Finding Family Everywhere

Another Thanksgiving has come and gone. And guys, I just want to say how thankful I am for my workplace.

There’s a concept called Impostor Syndrome, which marks the inability to internalize one’s accomplishments and a persistent fear of being exposed as a “fraud”. I feel this a lot. I understand that there are things that I do quite well, but I still feel like I’m somehow faking it as I do those things. Or somehow narrowly escaping people’s notice enough to get by.

It’s bizarre, though, that I sometimes feel Impostor Syndrome with friendship. I often feel that I’m not holding up my end of the bargain in friendships, just by being me. That’s not what they’re really looking for in a friend, I think; they’re just being friendly because they feel awkward and I’m imposing. How can you be a good friend? Am I doing this right? What’s the protocol for scenarios that I encounter on a daily basis? Maybe one day I’ll get it right and my friends will ignore the mess I’m covering up now.

Thanksgiving has always been a time of laughter and peace in my family; it’s a holiday that society allows you to get together with your family and not have to stress out about what gifts you got someone, whether they’ll actually like it or if you have failed at understanding them as a human being and got something completely deviated from their interests. Plus, it has bangin’ food. But mostly the part about family.

But in recent years, I’ve had a lot more Thanksgivings away from my family (that’s what happens when you work at a business that opens its doors to patrons on holidays), and the stress level involved with Turkey Day has risen a little bit. It’s not because I don’t end up seeing friends on the holiday, or that people don’t offer to have me over for their family’s dinner — it’s that fear of people actually wanting me there, and not just spending time with me because they feel bad that I’m by myself.

This year, I hosted a Thanksgiving brunch at my house. I told friends to show up anytime before 2:30 (because then I had to go to work), and it was a nice trickle of friends. Hosting is always one of those things that I find extremely exhilarating, but simultaneously stressful. I love having people over, and I love watching people have fun and enjoy good company because of something I made happen, but the fear of no one showing up is ever-present. It’s almost not worth the effort, knowing that I’ll be silently freaking out about dumb stuff like that, but then, there is that other fear: if I don’t invite them over, then I’ll never see them.

Seriously, guys. Talk about a difference between head and heart: in my head, I know I’m being ludicrous, but my heart still pounds about it.

So, say you were to take a slice out of my Thanksgiving brunch today, and doing so would enable you to see the inner emotions that I, as the host, felt, like layers of a cake: alongside happiness, there is nervous energy — are there enough plates out? Is the food cold? Are my guests actually enjoying themselves, or just pretending?  — with a few layers of self-doubt, laughter, and quiet panic. The good layers do outweigh the bad, but those bad layers are still there.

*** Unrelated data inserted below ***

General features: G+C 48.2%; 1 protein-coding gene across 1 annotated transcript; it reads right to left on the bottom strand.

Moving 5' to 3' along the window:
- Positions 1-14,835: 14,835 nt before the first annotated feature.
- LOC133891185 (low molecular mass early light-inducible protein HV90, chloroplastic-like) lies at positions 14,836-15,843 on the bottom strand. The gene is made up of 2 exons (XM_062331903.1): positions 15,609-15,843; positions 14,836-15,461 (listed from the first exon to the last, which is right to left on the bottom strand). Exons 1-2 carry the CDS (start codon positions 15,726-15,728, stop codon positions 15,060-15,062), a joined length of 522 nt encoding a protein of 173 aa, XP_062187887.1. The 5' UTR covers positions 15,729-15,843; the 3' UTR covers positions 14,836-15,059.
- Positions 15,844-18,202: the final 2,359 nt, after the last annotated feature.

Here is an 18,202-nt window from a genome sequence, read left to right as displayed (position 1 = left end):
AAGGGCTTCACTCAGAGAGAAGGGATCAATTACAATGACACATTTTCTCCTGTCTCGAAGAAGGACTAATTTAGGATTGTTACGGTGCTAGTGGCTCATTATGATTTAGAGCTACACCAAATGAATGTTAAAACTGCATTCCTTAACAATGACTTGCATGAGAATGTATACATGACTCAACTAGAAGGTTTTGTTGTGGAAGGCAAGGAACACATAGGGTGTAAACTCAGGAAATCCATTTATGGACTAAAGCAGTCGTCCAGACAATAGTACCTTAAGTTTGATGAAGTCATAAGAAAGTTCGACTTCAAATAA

Now let’s take a slice out of my work shift. There is, of course, a certain amount of stress involved in any given work day, but it’s a very different kind of stress: mostly, it is deadline stress instead of social stress; it is stress about how weird some patrons are, and not stress over how my coworkers feel about me. I’ve gotten pretty comfortable with my coworkers over the three years that I’ve worked there, to the point where I can make offhand jokes without worrying about how someone will take it, or tell just by looking at someone that they’re having a bad day, or know that I don’t have to be all smiley in order to coexist with these people. They are wonderful, and I’m so thankful for them. And yes, we have our moments of contention; I may not see eye to eye with someone on a particular subject, but at the end of the day, they are still wonderful.

I wish that life could be exactly like my work environment.

sb10063892c-001There are plenty of groups of people that I consider to be somewhat “family”, but my work family is the closest to real family that I could get. And I feel like most people would wrinkle their noses at such a concept, because maybe they don’t have that same environment at work. I’m pretty lucky in that respect. But these people have seen so much of my life (qualitatively, not quantitatively), and my personality, that there’s nothing else to call them but “family”.

It’s hard to feel Impostor’s Syndrome with family. Maybe I still show my privilege in being able to say that — I know a lot of people who can’t stand their family, let alone feel comfortable around them. But a girl can be thankful of that privilege, right?

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